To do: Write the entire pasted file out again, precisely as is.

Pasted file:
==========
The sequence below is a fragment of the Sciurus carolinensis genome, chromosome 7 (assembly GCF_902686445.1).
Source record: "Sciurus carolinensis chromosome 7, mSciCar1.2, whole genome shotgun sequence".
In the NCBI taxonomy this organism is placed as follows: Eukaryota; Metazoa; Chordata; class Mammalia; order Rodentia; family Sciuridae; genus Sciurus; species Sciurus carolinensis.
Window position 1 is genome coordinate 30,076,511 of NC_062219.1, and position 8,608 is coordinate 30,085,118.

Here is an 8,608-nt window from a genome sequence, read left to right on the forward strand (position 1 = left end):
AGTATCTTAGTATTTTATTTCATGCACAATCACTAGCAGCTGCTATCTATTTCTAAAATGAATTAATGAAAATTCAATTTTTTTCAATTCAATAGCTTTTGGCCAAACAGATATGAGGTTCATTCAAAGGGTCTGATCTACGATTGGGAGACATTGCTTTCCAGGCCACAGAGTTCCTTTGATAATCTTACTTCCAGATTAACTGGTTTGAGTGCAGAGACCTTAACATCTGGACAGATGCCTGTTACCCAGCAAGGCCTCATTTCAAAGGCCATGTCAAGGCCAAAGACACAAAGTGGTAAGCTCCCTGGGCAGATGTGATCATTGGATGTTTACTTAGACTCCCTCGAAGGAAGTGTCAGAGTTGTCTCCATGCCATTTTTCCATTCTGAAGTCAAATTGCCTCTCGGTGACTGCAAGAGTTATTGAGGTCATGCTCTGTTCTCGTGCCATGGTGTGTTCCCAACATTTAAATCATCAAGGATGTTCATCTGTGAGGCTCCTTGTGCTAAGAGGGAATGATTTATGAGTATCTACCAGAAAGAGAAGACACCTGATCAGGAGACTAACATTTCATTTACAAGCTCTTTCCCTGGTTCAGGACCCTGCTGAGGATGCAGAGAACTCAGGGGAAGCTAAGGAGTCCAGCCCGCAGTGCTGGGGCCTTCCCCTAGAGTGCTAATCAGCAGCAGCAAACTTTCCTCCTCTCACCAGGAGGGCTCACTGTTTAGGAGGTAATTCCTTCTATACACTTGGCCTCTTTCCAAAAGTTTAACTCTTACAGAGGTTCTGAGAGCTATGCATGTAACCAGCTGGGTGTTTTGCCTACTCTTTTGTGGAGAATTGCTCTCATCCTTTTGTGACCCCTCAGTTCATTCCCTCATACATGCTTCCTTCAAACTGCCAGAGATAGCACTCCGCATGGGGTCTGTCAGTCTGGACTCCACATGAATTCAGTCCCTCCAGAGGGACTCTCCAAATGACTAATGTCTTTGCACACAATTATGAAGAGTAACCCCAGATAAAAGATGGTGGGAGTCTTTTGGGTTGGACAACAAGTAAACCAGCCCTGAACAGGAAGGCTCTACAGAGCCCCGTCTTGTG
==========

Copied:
The sequence below is a fragment of the Sciurus carolinensis genome, chromosome 7 (assembly GCF_902686445.1).
Source record: "Sciurus carolinensis chromosome 7, mSciCar1.2, whole genome shotgun sequence".
In the NCBI taxonomy this organism is placed as follows: Eukaryota; Metazoa; Chordata; class Mammalia; order Rodentia; family Sciuridae; genus Sciurus; species Sciurus carolinensis.
Window position 1 is genome coordinate 30,076,511 of NC_062219.1, and position 8,608 is coordinate 30,085,118.

Here is an 8,608-nt window from a genome sequence, read left to right on the forward strand (position 1 = left end):
AGTATCTTAGTATTTTATTTCATGCACAATCACTAGCAGCTGCTATCTATTTCTAAAATGAATTAATGAAAATTCAATTTTTTTCAATTCAATAGCTTTTGGCCAAACAGATATGAGGTTCATTCAAAGGGTCTGATCTACGATTGGGAGACATTGCTTTCCAGGCCACAGAGTTCCTTTGATAATCTTACTTCCAGATTAACTGGTTTGAGTGCAGAGACCTTAACATCTGGACAGATGCCTGTTACCCAGCAAGGCCTCATTTCAAAGGCCATGTCAAGGCCAAAGACACAAAGTGGTAAGCTCCCTGGGCAGATGTGATCATTGGATGTTTACTTAGACTCCCTCGAAGGAAGTGTCAGAGTTGTCTCCATGCCATTTTTCCATTCTGAAGTCAAATTGCCTCTCGGTGACTGCAAGAGTTATTGAGGTCATGCTCTGTTCTCGTGCCATGGTGTGTTCCCAACATTTAAATCATCAAGGATGTTCATCTGTGAGGCTCCTTGTGCTAAGAGGGAATGATTTATGAGTATCTACCAGAAAGAGAAGACACCTGATCAGGAGACTAACATTTCATTTACAAGCTCTTTCCCTGGTTCAGGACCCTGCTGAGGATGCAGAGAACTCAGGGGAAGCTAAGGAGTCCAGCCCGCAGTGCTGGGGCCTTCCCCTAGAGTGCTAATCAGCAGCAGCAAACTTTCCTCCTCTCACCAGGAGGGCTCACTGTTTAGGAGGTAATTCCTTCTATACACTTGGCCTCTTTCCAAAAGTTTAACTCTTACAGAGGTTCTGAGAGCTATGCATGTAACCAGCTGGGTGTTTTGCCTACTCTTTTGTGGAGAATTGCTCTCATCCTTTTGTGACCCCTCAGTTCATTCCCTCATACATGCTTCCTTCAAACTGCCAGAGATAGCACTCCGCATGGGGTCTGTCAGTCTGGACTCCACATGAATTCAGTCCCTCCAGAGGGACTCTCCAAATGACTAATGTCTTTGCACACAATTATGAAGAGTAACCCCAGATAAAAGATGGTGGGAGTCTTTTGGGTTGGACAACAAGTAAACCAGCCCTGAACAGGAAGGCTCTACAGAGCCCCGTCTTGTG